The IMF said on Friday that it has reached a staff-level agreement on a review of the final $2 billion tranche of a $12 billion loan to Egypt, praising the reform policies adopted by the government.
The approval of the $2 billion remaining is subject to approval by the IMF’s board.
"Completion of this review would make available SDR 1,432.76 million (about US$2 billion), bringing total disbursements under the programme to about US$12 billion," the statement read.
An IMF delegation visited Egypt on 5 to 16 May to conduct the review.
The Egyptian authorities have been successful in achieving macroeconomic stabilisation, a recovery in growth and an improvement in the business climate following the adaptation of the reform programme from three years ago, the review found.
"GDP growth accelerated from 4.2 percent in 2016/17 to 5.3 percent in 2017/18; unemployment declined from 12 percent to below 9 percent; and the current account deficit narrowed from 5.6 percent of GDP to 2.4 percent,” the statement read.
Gross general government debt is expected to decline according to its estimates to about 85 percent of GDP in 2018/19 from 103 percent of GDP in 2016/17.
"International reserves increased from $17 billion in June 2016 to $44 billion in March 2019," it said.
As a result, Egypt has become more resilient to "the elevated uncertainty in the external environment."
The mission commended the Egyptian government for implementing a social protection package which "was critical in garnering broad public support for difficult reforms" adding that the reduction in "regressive and inefficient fuel subsidies" provided the financial means for that package.
The statement listed pension increases and targeted initiatives like Takafol and Karama, Forsa, Sakan Karim and Mastura to help the vulnerable as examples of the social protection package.
"The measured increases in public sector wages and progressive tax credits have benefited the middle class," according to the statement, and efforts are ongoing to further improve targeting and expand the coverage of the social safety net.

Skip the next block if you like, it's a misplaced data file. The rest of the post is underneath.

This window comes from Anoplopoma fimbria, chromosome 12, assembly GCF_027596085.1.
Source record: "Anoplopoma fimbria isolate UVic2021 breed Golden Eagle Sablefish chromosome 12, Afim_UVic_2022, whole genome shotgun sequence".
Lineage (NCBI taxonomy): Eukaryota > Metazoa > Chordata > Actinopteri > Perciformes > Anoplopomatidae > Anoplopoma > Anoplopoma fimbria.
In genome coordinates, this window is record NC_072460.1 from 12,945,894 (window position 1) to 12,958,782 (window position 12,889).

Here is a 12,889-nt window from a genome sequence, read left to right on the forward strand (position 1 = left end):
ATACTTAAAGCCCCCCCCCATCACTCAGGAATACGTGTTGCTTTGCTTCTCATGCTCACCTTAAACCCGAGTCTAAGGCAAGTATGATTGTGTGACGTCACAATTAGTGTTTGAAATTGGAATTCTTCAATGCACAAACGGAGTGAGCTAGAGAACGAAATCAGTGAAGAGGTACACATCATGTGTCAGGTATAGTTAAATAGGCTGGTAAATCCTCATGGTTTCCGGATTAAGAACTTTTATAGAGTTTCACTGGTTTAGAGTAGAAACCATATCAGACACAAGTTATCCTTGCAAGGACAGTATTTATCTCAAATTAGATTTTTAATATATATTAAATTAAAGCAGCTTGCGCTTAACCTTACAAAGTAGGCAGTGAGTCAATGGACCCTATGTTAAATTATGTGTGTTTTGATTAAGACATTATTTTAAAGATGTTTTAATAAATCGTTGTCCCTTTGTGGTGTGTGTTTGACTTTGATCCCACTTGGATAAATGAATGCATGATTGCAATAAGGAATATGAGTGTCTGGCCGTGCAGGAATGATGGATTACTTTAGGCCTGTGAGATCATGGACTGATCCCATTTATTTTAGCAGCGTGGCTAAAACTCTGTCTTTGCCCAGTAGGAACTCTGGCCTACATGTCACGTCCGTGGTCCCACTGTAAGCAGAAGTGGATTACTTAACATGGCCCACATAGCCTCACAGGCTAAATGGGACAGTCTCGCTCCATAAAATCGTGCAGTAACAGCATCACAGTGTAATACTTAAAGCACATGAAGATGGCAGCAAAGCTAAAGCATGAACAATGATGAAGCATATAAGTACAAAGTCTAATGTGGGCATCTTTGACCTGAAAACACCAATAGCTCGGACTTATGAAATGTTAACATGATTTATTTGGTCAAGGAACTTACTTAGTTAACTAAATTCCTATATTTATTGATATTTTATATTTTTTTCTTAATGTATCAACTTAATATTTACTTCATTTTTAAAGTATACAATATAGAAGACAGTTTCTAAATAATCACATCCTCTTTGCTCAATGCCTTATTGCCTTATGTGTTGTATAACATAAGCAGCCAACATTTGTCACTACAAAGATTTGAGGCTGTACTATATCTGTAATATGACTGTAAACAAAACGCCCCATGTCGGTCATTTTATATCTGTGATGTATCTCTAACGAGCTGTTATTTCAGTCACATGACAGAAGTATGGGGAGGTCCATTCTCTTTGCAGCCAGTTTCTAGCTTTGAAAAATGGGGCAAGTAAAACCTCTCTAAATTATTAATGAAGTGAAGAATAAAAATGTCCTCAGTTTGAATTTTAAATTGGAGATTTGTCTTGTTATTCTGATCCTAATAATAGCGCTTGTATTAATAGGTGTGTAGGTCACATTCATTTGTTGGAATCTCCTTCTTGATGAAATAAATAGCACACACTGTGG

The IMF mission noted that the Central Bank of Egypt has modernised its monetary policy framework, focusing on inflation as its primary objective under a flexible exchange rate regime.
"Its monetary policy stance has been appropriately calibrated, helping to reduce inflation from 33 percent in July 2017 to 13 percent in April 2019 despite occasional supply-side shocks and excessive volatility in some food prices," it said.
The CBE aims to reduce inflation to single digits in the medium term, the statement said.
Addressing food supply bottlenecks by investing in logistics, storage facilities, and transport infrastructure, and reducing non-tariff trade barriers are important measures that could reduce this volatility.
"The CBE’s commitment to exchange rate flexibility ensures that that the Egyptian pound reflects economic fundamentals, protects international reserves, and enhances the economy’s resilience to external shocks," read the statement.
Egypt is on track to achieve its three-year fiscal consolidation objective of 5.5 percent of GDP in the primary balance.
"The primary surplus target of 2 percent of GDP in 2018/19 is within reach, and the authorities intend to maintain this level in the medium term to keep general government debt on a steadily declining trajectory," it said.
Regarding the fuel subsidy reform, the mission said that it was nearing successful completion.
"It will be a significant accomplishment,” having created space for spending on better targeted social programmes.
The main priorities include raising tax revenues for much-needed spending on health, education and social programmes, according to the mission.
"We welcome the authorities’ plans to preserve the fiscal consolidation gains achieved during the programme, further strengthen the capacity for debt and fiscal risk management, improve spending efficiency, and enhance the transparency and accountability of public finances," it said.
It also added the objective of structural reforms is to generate higher and more inclusive growth and create jobs for Egypt’s young and growing population.
"Steady progress is being made in implementing measures that aim to increase productivity, remove barriers to investment and trade, improve governance and reduce the role of the state in the economy.”
Key reform areas cited included improving access to finance, improving industrial land allocation, enhancing competition, strengthening transparency and management of state-owned enterprises, and fighting corruption.
The mission also welcomes the authorities’ strong commitment to maintaining the reform momentum beyond the loan programme, which expires in November.